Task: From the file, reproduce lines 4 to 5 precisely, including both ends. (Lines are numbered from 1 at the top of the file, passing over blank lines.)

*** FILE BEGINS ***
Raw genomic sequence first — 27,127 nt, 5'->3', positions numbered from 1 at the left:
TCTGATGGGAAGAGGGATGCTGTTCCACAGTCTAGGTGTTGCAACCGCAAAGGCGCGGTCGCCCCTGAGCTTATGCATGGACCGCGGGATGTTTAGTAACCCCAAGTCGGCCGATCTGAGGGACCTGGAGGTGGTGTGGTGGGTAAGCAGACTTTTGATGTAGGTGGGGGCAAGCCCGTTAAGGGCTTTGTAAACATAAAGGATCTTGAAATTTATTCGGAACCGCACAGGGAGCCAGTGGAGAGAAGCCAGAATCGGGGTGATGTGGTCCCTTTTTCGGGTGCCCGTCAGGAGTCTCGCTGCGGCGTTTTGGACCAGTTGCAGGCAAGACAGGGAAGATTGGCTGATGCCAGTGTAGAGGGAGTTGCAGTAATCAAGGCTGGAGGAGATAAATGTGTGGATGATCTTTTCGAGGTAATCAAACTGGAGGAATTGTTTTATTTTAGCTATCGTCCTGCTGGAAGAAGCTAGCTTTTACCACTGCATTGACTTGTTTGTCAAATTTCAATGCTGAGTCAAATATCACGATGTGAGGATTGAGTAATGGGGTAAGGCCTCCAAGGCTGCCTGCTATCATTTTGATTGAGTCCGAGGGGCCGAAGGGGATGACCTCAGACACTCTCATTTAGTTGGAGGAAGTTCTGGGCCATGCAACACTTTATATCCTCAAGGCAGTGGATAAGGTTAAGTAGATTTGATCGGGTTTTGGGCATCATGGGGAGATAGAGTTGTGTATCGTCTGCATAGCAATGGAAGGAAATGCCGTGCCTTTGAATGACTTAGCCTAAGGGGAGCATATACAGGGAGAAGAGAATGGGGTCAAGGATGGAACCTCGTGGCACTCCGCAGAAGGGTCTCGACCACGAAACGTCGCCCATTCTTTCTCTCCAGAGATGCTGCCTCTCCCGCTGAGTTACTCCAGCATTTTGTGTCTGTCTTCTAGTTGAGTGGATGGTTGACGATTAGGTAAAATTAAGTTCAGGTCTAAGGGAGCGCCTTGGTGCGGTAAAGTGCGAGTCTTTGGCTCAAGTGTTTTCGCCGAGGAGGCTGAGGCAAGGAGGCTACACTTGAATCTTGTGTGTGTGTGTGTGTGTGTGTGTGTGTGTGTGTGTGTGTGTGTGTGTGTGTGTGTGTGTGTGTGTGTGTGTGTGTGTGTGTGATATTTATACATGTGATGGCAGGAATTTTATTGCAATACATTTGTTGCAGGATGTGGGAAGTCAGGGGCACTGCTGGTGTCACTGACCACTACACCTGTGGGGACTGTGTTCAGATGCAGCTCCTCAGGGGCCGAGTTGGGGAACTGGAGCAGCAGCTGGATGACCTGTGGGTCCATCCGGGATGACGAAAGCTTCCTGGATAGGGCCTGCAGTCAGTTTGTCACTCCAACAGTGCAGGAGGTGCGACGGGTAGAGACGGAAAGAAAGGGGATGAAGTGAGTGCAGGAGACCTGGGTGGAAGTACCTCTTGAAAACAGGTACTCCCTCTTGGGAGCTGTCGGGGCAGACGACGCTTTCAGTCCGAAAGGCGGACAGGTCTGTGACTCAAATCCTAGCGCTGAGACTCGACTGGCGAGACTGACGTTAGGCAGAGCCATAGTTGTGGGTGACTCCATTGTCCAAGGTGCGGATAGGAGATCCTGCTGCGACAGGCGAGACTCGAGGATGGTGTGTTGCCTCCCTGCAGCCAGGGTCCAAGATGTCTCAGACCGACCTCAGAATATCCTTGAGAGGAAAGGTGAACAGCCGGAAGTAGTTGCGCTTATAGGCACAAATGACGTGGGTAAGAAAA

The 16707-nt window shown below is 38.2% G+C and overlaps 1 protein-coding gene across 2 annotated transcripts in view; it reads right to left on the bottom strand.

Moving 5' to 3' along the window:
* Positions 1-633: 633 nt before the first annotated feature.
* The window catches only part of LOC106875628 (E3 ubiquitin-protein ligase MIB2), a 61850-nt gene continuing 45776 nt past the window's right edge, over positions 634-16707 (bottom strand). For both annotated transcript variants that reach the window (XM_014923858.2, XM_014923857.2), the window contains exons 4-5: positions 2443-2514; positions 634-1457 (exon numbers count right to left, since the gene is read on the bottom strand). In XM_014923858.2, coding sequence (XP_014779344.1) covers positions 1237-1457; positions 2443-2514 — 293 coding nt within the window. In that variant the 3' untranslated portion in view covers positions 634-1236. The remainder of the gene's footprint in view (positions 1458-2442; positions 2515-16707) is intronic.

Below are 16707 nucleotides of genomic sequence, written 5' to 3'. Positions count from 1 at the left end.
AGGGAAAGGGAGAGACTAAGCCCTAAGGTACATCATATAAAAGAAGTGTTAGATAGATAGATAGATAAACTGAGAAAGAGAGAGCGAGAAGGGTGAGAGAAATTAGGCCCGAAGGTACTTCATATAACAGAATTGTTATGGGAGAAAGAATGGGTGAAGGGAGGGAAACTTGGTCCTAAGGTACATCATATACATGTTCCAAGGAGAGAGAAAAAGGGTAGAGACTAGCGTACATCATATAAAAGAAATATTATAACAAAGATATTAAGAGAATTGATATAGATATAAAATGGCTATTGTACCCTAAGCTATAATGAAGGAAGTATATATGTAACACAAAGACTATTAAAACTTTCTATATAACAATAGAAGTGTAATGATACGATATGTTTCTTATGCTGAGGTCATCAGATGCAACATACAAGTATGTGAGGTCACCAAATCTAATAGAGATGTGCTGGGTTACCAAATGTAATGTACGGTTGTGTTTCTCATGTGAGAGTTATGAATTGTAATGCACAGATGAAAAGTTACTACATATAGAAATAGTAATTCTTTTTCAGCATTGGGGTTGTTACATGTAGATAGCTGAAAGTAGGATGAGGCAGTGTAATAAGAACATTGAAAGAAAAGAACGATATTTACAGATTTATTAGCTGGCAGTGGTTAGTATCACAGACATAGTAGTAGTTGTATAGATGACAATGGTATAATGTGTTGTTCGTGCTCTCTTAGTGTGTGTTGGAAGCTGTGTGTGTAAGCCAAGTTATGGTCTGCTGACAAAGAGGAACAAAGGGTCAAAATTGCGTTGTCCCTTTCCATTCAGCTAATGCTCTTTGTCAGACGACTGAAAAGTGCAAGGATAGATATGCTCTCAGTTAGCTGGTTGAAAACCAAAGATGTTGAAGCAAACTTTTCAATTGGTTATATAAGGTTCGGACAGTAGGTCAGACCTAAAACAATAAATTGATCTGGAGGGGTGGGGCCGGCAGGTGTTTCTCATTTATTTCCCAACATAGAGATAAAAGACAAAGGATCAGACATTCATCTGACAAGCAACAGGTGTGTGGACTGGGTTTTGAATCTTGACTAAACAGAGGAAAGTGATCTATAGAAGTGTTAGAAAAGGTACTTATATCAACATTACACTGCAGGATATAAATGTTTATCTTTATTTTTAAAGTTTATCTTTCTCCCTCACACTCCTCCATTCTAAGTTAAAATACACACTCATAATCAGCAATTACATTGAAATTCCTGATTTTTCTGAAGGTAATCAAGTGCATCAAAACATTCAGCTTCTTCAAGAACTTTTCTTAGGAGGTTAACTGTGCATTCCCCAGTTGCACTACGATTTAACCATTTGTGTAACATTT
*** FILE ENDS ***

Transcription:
Moving 5' to 3' along the window:
* Positions 1-633: 633 nt before the first annotated feature.